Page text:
Whole school involvement is a natural progression.

Grade RRR/R has adopted daily recycling in their creative area with box-construction art activities. Taking care of God’s creatures – finding snails and ladybirds, and learning to put them back gently in their homes – is part of the art.

Grade 1 children have taken on veggies and herbs as their project. The enthusiasm has already spread into the girls’ boarding area, where fresh mint is sprouting.

Frogs leaped into the Grade 2’s hearts, and a Frog Evening was held to mark Save the Frog Day.3The children and their families visited the Cowan House wetland after dark, adorned with torches on their foreheads. There they benefited from the expertise of WESSA’s Charlene Russell, who spoke about frogs and wetlands, following which the Grade 2 children observed the crepuscular habits of these amphibians. Custodianship of ‘all creatures great and small’ naturally falls into the Grade 2 children’s hands.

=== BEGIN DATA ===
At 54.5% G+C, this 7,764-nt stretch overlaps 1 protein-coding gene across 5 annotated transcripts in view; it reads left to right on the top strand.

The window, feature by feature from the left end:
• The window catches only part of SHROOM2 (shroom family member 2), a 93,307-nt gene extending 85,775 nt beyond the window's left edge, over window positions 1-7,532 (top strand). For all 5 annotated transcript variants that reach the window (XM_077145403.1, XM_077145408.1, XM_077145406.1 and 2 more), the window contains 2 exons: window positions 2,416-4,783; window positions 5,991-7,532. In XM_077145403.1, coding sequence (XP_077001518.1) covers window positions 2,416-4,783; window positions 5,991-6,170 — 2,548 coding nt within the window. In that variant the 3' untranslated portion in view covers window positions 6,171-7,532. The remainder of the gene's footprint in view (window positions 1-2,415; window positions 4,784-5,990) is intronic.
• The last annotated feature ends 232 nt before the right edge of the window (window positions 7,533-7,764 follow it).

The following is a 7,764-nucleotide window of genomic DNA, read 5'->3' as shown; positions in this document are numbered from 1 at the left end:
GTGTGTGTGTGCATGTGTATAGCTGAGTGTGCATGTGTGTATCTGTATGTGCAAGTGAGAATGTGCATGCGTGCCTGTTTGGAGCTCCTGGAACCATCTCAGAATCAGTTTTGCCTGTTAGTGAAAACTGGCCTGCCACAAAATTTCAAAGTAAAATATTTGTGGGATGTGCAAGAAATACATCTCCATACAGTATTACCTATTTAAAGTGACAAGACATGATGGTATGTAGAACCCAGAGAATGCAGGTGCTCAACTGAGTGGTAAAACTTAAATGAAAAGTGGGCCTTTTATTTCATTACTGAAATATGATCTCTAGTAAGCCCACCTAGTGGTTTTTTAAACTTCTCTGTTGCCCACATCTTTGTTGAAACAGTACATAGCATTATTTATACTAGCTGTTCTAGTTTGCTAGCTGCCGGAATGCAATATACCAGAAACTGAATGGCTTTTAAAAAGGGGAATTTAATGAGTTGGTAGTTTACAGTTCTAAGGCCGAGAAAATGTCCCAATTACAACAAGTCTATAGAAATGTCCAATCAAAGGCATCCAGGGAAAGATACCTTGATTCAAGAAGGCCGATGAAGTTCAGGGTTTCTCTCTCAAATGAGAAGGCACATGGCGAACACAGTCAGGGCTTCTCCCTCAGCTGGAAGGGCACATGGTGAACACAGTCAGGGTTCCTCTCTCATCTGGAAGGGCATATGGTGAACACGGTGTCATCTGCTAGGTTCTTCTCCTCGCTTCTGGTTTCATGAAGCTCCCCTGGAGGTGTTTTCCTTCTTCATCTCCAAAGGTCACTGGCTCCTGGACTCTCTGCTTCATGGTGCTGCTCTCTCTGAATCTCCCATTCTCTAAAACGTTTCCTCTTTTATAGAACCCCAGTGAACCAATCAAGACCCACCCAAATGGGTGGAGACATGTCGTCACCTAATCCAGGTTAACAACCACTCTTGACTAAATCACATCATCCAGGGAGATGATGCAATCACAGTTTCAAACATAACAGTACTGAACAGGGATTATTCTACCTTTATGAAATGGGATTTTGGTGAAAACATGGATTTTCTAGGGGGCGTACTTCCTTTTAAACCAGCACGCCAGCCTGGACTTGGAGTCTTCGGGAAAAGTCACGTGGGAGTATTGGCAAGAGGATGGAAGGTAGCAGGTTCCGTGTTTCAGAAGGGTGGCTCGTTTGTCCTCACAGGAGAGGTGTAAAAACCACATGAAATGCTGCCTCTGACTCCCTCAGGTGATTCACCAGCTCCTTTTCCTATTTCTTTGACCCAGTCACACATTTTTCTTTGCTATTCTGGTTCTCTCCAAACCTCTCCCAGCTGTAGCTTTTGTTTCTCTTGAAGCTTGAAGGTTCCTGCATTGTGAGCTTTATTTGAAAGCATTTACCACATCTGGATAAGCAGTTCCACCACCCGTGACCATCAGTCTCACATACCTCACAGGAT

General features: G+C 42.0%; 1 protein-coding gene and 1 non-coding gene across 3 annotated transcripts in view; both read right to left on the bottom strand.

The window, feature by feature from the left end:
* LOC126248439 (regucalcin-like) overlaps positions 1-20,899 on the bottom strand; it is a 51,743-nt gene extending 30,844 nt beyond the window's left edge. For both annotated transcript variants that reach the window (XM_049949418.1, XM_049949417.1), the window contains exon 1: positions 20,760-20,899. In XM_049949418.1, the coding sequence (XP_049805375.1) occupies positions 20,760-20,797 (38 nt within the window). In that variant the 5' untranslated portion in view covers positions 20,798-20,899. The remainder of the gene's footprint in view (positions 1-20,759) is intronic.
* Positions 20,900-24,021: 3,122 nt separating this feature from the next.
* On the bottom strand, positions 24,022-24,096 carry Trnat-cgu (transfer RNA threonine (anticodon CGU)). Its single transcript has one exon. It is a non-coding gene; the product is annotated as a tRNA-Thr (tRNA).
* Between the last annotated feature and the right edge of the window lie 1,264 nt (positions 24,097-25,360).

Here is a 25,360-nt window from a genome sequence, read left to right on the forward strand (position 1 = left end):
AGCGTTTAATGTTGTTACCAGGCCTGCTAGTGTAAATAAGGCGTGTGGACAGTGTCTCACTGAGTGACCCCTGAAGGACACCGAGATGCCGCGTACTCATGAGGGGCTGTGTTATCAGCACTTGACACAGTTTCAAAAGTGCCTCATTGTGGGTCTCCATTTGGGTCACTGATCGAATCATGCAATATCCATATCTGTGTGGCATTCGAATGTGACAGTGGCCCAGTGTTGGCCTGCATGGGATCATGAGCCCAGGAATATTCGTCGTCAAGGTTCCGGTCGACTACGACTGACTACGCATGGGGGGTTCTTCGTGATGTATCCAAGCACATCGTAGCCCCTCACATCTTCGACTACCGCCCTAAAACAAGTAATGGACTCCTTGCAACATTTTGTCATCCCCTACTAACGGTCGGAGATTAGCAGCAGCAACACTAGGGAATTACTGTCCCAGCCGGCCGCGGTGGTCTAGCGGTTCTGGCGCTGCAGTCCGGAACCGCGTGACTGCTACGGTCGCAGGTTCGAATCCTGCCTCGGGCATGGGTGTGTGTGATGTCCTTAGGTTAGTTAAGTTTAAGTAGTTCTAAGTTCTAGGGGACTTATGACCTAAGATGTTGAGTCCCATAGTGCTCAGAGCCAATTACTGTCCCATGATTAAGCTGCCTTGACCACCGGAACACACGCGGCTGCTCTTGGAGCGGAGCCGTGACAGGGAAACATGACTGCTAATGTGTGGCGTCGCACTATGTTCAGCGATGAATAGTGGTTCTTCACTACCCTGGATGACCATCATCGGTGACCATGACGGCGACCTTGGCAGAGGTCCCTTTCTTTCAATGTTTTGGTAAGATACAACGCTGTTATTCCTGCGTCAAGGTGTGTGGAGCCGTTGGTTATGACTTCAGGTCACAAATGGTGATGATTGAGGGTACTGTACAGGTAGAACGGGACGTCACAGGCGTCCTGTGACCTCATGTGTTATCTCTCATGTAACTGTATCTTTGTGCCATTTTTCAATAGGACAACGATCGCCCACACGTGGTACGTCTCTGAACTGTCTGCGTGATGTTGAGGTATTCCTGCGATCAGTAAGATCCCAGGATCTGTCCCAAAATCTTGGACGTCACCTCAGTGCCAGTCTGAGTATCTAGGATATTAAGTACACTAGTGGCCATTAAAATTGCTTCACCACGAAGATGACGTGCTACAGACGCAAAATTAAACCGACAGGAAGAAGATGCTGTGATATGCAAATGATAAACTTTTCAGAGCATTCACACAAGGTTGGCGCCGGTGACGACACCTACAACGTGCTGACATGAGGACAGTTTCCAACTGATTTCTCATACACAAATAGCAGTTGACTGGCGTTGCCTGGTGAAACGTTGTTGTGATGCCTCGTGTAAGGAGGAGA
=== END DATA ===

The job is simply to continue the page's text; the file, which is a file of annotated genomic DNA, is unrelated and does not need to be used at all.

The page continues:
Out with the aliens

Grade 3 teachers and children have always been particularly aware of the encroachment of alien plants in the local Winterskloof area. In rehabilitating our wetland, we have been made aware of the importance of involving the whole community. With the help of the Winterskloof Conservancy’s ‘Green Bobbies’, alien plants were removed from the area last year, which has had a positive effect on the neighbouring Doreen Clark Nature Reserve.

Grade 4 gets involved in heritage, biodiversity, resource use and other local and global conservancy issues. This year, Grade 4 custodianship is allied to ‘all plants, great and small’. Indigenous trees have been planted over the last few years around the wetland area. Grade 4 teachers and children have watched the change of the wetland, the increasing clarity of the water, and the growth of wetland plants and creatures. In a recent practical lesson, the Grade 4 children built a wetland using an empty plastic two-litre cooldrink bottle to demonstrate how a wetland retains, filters and cleans water. The pupils thoroughly enjoyed this exercise and learnt much from it. Another highlight of the Grade 4 year is their puppet show, where children make puppets from recycled materials.